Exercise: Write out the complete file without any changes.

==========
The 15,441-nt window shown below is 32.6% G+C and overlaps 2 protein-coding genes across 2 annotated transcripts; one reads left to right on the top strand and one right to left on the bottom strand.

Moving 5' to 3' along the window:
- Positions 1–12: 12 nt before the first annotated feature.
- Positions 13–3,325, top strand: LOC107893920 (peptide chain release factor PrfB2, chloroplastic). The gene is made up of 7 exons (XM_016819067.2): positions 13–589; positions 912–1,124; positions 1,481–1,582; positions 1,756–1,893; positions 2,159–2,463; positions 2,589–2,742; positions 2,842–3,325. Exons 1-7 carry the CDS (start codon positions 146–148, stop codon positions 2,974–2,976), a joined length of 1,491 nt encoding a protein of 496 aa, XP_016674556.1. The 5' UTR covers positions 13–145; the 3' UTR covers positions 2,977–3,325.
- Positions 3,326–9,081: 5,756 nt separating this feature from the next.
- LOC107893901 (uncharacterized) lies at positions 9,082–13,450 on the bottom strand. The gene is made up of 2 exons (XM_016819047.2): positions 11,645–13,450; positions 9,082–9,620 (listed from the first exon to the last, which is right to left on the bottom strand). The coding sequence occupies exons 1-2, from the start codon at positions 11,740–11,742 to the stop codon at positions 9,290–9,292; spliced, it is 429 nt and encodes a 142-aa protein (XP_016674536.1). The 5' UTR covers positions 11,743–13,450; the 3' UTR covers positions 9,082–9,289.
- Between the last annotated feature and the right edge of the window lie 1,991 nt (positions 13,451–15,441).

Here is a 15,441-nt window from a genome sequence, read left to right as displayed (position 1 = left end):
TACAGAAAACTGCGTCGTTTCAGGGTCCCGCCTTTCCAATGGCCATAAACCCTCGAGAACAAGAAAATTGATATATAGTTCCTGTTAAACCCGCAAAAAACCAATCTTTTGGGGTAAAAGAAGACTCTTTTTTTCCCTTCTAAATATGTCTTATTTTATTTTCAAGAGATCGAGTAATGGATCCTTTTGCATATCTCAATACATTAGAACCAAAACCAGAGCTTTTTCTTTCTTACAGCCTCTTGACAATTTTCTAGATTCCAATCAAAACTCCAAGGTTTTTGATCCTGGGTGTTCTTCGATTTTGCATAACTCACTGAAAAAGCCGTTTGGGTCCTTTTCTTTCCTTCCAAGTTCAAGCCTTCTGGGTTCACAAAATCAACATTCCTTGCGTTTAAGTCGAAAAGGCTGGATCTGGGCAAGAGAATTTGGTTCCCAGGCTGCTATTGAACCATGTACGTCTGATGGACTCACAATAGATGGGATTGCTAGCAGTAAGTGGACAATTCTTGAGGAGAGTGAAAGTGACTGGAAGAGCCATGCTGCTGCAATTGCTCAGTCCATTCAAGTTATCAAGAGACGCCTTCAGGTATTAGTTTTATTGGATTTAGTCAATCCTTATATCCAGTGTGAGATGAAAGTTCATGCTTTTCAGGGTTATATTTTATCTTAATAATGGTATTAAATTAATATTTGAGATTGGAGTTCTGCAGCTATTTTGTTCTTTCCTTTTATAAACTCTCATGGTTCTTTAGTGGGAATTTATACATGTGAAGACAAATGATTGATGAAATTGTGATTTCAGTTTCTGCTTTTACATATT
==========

The 15,441-nt window shown below is 32.6% G+C and overlaps 2 protein-coding genes across 2 annotated transcripts; one reads left to right on the top strand and one right to left on the bottom strand.

Moving 5' to 3' along the window:
- Positions 1–12: 12 nt before the first annotated feature.
- Positions 13–3,325, top strand: LOC107893920 (peptide chain release factor PrfB2, chloroplastic). The gene is made up of 7 exons (XM_016819067.2): positions 13–589; positions 912–1,124; positions 1,481–1,582; positions 1,756–1,893; positions 2,159–2,463; positions 2,589–2,742; positions 2,842–3,325. Exons 1-7 carry the CDS (start codon positions 146–148, stop codon positions 2,974–2,976), a joined length of 1,491 nt encoding a protein of 496 aa, XP_016674556.1. The 5' UTR covers positions 13–145; the 3' UTR covers positions 2,977–3,325.
- Positions 3,326–9,081: 5,756 nt separating this feature from the next.
- LOC107893901 (uncharacterized) lies at positions 9,082–13,450 on the bottom strand. The gene is made up of 2 exons (XM_016819047.2): positions 11,645–13,450; positions 9,082–9,620 (listed from the first exon to the last, which is right to left on the bottom strand). The coding sequence occupies exons 1-2, from the start codon at positions 11,740–11,742 to the stop codon at positions 9,290–9,292; spliced, it is 429 nt and encodes a 142-aa protein (XP_016674536.1). The 5' UTR covers positions 11,743–13,450; the 3' UTR covers positions 9,082–9,289.
- Between the last annotated feature and the right edge of the window lie 1,991 nt (positions 13,451–15,441).

Here is a 15,441-nt window from a genome sequence, read left to right as displayed (position 1 = left end):
TACAGAAAACTGCGTCGTTTCAGGGTCCCGCCTTTCCAATGGCCATAAACCCTCGAGAACAAGAAAATTGATATATAGTTCCTGTTAAACCCGCAAAAAACCAATCTTTTGGGGTAAAAGAAGACTCTTTTTTTCCCTTCTAAATATGTCTTATTTTATTTTCAAGAGATCGAGTAATGGATCCTTTTGCATATCTCAATACATTAGAACCAAAACCAGAGCTTTTTCTTTCTTACAGCCTCTTGACAATTTTCTAGATTCCAATCAAAACTCCAAGGTTTTTGATCCTGGGTGTTCTTCGATTTTGCATAACTCACTGAAAAAGCCGTTTGGGTCCTTTTCTTTCCTTCCAAGTTCAAGCCTTCTGGGTTCACAAAATCAACATTCCTTGCGTTTAAGTCGAAAAGGCTGGATCTGGGCAAGAGAATTTGGTTCCCAGGCTGCTATTGAACCATGTACGTCTGATGGACTCACAATAGATGGGATTGCTAGCAGTAAGTGGACAATTCTTGAGGAGAGTGAAAGTGACTGGAAGAGCCATGCTGCTGCAATTGCTCAGTCCATTCAAGTTATCAAGAGACGCCTTCAGGTATTAGTTTTATTGGATTTAGTCAATCCTTATATCCAGTGTGAGATGAAAGTTCATGCTTTTCAGGGTTATATTTTATCTTAATAATGGTATTAAATTAATATTTGAGATTGGAGTTCTGCAGCTATTTTGTTCTTTCCTTTTATAAACTCTCATGGTTCTTTAGTGGGAATTTATACATGTGAAGACAAATGATTGATGAAATTGTGATTTCAGTTTCTGCTTTTACATATT